Regulatory details vary by state, but there are common steps that all states require to form and file an LLC.
1. Choose a unique name.
States require registered LLCs to have unique names, which must include a term like "LLC" or "limited liability company" to make your legal status clear to those with whom you conduct business. Certain words, such as "bank" or "insurance," may be disallowed, since these businesses are prohibited from forming LLCs.
State websites usually provide a searchable database of existing names to ensure your choice is available. Here, again, the state-by-state links compiled by UNC's online MBA program will help you. Your LLC name may differ from your "doing business as" name, but you may be required to register trade names with your state, and you should plan to include your LLC name on items such as contracts, invoices and checks.
2. File articles of organization and other LLC documents.
The primary LLC filing document is known as "articles of organization." At a minimum, it lists the business name, registered agent, mailing address and names of all LLC members.
It may require your business purpose and duration. Which agency handles LLC filings varies by state. It may be your state's department of commerce, division of corporations or secretary of state. Use the links included with the UNC map to locate your state agency.
Some states require a separate "operating agreement," similar to corporate bylaws. Operating agreements are a good idea in any case. They specify each member's percentage interest in the business, how profits and losses are allocated, and what happens if a member leaves the business. The SBA offers advice on what to include. Without an operating agreement, single-member LLCs in particular are more vulnerable to lawsuits seeking to convert business debts to personal liability.
3. Choose a registered agent.
Most states require LLCs to designate an in-state registered agent, sometimes referred to as a statutory agent. A registered agent agrees to accept legal documents such as lawsuits or subpoenas on behalf of the LLC, and then ensure those documents reach the appropriate person. You or another member of the business may act as a registered agent, or you can hire a commercial registered agent.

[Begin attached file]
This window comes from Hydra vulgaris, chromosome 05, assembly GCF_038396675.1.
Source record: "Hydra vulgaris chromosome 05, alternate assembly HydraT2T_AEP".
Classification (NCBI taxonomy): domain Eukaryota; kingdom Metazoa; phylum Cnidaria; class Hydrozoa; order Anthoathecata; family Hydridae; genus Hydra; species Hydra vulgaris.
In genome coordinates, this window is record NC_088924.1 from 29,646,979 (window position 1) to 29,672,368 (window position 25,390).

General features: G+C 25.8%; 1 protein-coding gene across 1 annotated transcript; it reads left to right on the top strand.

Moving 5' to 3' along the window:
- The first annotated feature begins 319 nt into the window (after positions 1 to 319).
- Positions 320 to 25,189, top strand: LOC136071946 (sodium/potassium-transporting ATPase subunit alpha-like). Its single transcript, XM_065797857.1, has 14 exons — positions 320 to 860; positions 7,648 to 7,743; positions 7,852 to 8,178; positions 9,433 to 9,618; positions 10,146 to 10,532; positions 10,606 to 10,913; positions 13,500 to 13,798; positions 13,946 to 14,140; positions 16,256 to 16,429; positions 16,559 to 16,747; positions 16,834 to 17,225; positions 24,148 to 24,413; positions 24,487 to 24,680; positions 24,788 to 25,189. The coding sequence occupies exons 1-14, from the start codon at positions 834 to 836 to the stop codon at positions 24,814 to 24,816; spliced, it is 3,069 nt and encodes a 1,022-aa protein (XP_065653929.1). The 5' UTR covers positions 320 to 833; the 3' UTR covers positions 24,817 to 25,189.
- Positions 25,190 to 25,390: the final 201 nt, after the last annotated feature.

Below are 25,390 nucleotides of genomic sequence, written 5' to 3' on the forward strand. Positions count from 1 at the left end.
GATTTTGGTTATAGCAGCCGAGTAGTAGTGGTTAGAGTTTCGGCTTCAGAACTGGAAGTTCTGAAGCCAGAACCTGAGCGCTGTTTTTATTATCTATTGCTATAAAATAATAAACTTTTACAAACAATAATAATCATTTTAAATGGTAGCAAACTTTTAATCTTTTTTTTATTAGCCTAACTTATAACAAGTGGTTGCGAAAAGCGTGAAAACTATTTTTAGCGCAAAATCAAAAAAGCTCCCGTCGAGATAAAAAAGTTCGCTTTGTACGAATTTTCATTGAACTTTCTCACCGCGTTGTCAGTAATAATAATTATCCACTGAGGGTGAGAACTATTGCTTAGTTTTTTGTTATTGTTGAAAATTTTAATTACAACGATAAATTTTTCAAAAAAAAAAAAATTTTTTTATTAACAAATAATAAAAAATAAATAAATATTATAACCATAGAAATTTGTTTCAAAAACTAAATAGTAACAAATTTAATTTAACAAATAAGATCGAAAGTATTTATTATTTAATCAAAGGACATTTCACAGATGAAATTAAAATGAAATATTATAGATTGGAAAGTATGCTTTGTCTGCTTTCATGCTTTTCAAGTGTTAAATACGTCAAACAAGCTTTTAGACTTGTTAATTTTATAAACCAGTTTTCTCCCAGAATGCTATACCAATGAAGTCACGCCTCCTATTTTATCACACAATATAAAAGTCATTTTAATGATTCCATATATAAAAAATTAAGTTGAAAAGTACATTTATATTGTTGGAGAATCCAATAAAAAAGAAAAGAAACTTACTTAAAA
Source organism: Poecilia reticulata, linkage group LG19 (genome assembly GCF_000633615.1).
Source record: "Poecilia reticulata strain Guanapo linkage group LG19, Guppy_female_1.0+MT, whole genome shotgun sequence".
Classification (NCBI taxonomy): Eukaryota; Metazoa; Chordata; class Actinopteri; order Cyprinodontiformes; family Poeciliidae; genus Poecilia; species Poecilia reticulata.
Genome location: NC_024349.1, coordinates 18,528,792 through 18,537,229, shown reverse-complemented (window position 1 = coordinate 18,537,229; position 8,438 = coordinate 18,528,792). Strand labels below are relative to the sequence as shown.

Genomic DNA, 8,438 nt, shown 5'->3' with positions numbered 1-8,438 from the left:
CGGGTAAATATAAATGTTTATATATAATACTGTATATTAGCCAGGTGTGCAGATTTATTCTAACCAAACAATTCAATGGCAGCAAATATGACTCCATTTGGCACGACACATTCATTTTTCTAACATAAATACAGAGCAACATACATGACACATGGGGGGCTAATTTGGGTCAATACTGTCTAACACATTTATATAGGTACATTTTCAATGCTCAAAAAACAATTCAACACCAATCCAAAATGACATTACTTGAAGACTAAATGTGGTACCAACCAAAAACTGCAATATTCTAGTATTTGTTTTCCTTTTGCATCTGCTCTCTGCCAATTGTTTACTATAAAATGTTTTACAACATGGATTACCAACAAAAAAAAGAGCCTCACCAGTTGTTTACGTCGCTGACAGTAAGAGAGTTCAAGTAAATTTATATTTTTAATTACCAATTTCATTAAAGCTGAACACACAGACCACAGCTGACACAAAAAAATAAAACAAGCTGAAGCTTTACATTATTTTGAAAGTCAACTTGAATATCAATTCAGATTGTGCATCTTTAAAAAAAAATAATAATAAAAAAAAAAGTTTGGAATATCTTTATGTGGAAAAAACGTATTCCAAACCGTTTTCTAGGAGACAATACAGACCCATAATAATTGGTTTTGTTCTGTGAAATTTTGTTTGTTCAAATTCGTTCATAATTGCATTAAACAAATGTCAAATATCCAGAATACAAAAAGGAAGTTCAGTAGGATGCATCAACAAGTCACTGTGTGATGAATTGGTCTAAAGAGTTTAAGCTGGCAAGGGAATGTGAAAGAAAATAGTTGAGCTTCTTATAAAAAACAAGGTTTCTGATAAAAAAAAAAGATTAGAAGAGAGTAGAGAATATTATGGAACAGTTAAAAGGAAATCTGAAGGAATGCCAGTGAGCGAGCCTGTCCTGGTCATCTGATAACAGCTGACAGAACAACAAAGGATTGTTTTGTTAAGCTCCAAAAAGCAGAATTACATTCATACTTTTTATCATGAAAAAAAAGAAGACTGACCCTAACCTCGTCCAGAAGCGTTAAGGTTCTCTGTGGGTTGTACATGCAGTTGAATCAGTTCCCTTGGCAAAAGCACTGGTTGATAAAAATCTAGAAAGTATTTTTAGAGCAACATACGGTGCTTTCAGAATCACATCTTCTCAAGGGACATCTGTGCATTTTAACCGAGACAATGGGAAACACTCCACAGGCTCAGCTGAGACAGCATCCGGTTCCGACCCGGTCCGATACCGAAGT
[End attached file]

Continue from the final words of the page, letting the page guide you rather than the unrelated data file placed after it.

4. Prepare an LLC operating agreement.
An LLC operating agreement establishes guidelines for how your company will be run. This agreement typically includes key information such as your LLC's purpose and key members, allocation of funds, and how the business will be governed.
Your operating agreement should also account for potential future challenges, such as what to do if a member leaves the business or the company needs to be dissolved. While an LLC operating agreement isn't typically filed by the state and may not be required by law, it's a useful document for your reference.
5. Comply with tax requirements.
Your LLC may be subject to additional tax and regulatory requirements, including the following:
- Employer Identification Number: Any LLC with more than one member must obtain its own IRS Employer Identification Number, even if it has no employees. For a single-member LLC, you only need to obtain an EIN if you plan to hire employees, or if you choose to have your LLC taxed as a corporation rather than a sole proprietorship.
- Business licenses: Your LLC may need to obtain specific local and state licenses, depending on its location as well as what kind of business it is. You will need to check with the appropriate state agencies to ensure you have proper licensing and registration to conduct business.
- Sales and employer taxes: If you have employees or are collecting sales tax on sold goods, you need to report this and register with your state taxing authority.
6. File annual reports.
Most states require LLCs to file an annual report and pay a filing fee, as well as an annual or biennial fee to remain compliant. The rules and fees vary by state, so be sure to check your state's requirements.
7. Announce your new LLC.
In some states, you must announce your LLC filing in a newspaper. Your local SBA office can advise you about this requirement, and your local newspaper can quote you the rates for public notices in its classifieds.
Millennial entrepreneurs today enjoy educational and technological advantages, but they also face an uncertain economy, rapidly changing markets and higher startup failure rates. Shielding personal assets from business liabilities is crucial. While forming a limited liability company cannot provide total protection, it offers substantial insurance and peace of mind for relatively small cost and effort.